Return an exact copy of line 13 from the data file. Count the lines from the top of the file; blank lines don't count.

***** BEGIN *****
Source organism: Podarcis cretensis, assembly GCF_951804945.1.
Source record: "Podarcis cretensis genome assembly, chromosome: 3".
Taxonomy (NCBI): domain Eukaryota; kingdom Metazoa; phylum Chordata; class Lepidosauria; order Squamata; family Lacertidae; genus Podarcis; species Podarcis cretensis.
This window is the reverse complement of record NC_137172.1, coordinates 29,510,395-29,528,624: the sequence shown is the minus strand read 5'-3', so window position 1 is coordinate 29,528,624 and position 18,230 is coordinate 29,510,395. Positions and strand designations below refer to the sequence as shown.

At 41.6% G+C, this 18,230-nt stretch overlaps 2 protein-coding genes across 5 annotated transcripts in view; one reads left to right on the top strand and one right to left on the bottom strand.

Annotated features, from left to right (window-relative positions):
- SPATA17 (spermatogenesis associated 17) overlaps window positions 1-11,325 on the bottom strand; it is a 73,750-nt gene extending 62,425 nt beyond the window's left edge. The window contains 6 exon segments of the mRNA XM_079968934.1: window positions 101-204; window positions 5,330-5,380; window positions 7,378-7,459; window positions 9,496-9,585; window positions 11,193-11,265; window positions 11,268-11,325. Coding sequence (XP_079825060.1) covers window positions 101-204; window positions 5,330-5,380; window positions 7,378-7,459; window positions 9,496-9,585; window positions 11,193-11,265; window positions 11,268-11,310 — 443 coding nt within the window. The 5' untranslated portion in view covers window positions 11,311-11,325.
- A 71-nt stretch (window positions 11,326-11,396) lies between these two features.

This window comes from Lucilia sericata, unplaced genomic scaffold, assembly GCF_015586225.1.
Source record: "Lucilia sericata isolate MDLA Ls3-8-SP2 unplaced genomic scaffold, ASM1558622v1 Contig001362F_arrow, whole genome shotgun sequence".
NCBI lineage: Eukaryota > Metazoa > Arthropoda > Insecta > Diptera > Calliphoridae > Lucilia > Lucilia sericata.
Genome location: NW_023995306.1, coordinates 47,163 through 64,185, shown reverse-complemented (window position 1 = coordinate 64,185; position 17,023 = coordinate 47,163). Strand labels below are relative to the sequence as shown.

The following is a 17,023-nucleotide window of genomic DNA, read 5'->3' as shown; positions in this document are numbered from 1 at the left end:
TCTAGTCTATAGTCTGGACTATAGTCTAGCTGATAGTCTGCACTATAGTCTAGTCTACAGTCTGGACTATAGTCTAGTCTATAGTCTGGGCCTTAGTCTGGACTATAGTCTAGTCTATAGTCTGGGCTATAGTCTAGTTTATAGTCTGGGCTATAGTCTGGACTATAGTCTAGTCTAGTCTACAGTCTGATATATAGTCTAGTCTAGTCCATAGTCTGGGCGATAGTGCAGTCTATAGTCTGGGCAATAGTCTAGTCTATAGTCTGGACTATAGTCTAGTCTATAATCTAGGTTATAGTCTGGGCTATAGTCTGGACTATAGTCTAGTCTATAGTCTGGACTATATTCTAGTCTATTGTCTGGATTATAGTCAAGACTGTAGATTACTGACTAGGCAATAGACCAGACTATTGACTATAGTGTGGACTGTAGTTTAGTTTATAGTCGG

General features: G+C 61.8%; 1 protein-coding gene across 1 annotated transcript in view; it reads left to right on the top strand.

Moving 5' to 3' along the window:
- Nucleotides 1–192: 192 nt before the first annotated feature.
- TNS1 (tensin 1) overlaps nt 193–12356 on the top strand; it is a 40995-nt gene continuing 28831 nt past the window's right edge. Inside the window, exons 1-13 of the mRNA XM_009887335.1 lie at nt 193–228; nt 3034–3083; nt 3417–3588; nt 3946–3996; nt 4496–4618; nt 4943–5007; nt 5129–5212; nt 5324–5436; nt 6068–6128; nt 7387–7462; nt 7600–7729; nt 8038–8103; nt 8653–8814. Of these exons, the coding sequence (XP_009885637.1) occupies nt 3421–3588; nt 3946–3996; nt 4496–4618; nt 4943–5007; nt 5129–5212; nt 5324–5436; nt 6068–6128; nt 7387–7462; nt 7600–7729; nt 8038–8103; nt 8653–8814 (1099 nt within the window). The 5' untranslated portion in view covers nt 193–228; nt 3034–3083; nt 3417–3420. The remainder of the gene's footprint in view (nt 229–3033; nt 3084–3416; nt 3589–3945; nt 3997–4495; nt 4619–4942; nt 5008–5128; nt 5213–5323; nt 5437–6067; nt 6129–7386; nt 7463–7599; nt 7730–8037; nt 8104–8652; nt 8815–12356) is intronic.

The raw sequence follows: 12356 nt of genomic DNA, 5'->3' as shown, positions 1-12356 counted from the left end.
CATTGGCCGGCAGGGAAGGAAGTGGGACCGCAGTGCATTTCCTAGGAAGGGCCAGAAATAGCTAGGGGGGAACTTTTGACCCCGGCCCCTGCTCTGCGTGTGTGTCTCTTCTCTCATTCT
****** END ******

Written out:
The following is a 17,023-nucleotide window of genomic DNA, read 5'->3' as shown; positions in this document are numbered from 1 at the left end: